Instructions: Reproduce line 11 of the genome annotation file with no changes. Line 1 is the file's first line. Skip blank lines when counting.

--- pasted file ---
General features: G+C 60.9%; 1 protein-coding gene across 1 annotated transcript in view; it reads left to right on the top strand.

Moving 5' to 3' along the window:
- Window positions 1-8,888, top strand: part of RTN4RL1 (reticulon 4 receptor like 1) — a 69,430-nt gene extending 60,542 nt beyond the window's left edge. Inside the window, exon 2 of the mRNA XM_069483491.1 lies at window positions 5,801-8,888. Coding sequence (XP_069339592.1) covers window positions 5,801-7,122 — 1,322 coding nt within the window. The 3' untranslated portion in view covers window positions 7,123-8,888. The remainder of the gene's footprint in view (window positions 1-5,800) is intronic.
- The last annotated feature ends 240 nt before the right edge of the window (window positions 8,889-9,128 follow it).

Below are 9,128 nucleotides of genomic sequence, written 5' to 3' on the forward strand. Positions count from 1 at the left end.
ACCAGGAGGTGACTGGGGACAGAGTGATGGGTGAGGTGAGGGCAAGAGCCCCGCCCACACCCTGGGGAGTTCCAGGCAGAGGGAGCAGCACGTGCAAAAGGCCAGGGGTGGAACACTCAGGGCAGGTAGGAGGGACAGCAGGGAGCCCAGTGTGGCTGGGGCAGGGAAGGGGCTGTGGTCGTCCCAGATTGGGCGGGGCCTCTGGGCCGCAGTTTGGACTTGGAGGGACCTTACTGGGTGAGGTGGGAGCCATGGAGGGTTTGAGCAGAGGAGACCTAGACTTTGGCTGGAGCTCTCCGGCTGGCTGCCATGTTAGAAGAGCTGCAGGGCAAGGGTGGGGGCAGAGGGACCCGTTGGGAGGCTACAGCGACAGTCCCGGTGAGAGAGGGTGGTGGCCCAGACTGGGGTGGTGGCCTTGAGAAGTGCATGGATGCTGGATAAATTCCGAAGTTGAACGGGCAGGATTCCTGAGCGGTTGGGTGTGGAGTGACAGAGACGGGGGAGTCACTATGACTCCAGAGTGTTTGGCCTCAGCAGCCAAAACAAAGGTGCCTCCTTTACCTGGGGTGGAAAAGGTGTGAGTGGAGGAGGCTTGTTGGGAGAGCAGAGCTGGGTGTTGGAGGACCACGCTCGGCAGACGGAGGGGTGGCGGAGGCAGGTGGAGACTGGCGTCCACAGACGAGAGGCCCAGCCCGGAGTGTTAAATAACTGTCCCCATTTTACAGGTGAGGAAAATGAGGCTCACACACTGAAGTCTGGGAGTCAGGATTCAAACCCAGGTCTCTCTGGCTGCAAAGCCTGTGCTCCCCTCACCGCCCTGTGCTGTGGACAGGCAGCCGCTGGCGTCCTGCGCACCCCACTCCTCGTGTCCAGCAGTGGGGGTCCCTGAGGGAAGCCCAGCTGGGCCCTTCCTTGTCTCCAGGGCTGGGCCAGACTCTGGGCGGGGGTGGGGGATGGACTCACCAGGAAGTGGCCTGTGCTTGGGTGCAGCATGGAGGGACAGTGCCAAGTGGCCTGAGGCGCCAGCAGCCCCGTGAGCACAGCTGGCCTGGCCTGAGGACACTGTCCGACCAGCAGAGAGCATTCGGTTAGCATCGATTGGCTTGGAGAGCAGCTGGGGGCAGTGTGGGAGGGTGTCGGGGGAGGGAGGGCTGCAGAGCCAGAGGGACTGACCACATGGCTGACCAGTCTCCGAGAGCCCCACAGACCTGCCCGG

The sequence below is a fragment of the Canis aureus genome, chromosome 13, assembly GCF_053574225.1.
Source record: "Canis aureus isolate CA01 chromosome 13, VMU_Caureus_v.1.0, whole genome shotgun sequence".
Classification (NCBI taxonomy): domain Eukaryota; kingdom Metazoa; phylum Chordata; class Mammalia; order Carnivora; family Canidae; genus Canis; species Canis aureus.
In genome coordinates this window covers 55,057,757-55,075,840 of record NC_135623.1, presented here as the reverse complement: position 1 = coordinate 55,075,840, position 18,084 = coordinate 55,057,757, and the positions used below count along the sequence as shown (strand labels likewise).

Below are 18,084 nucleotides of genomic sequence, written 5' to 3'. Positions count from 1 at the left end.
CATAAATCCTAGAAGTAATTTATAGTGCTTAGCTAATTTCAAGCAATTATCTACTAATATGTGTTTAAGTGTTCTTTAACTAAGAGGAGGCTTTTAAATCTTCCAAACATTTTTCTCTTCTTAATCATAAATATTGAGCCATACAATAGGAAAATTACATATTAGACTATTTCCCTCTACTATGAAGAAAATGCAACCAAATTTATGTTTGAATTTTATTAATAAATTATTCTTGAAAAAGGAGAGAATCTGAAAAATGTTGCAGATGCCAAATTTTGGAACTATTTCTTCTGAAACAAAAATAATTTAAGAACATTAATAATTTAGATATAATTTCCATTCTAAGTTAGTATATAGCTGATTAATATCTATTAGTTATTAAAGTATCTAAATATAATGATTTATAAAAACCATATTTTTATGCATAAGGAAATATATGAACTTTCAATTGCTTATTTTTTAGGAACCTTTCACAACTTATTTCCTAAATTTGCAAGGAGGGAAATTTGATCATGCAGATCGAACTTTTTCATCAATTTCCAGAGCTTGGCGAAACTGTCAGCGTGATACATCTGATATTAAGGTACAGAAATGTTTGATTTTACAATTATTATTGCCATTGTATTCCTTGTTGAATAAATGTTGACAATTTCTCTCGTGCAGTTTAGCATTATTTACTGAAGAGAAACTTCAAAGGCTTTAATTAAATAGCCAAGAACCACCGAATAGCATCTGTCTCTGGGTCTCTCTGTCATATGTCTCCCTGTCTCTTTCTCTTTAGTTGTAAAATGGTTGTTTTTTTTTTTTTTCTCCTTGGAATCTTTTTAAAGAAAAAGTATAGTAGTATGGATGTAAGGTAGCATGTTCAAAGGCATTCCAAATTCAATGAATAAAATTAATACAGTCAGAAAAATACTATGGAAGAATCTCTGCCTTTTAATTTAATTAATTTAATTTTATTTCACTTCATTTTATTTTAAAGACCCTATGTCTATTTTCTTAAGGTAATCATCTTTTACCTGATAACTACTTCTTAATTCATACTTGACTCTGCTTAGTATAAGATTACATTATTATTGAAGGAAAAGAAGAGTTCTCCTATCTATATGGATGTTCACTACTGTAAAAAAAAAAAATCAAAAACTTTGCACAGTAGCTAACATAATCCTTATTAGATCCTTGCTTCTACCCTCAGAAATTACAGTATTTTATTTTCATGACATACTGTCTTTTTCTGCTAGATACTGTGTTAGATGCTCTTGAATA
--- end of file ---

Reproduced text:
Below are 18,084 nucleotides of genomic sequence, written 5' to 3'. Positions count from 1 at the left end.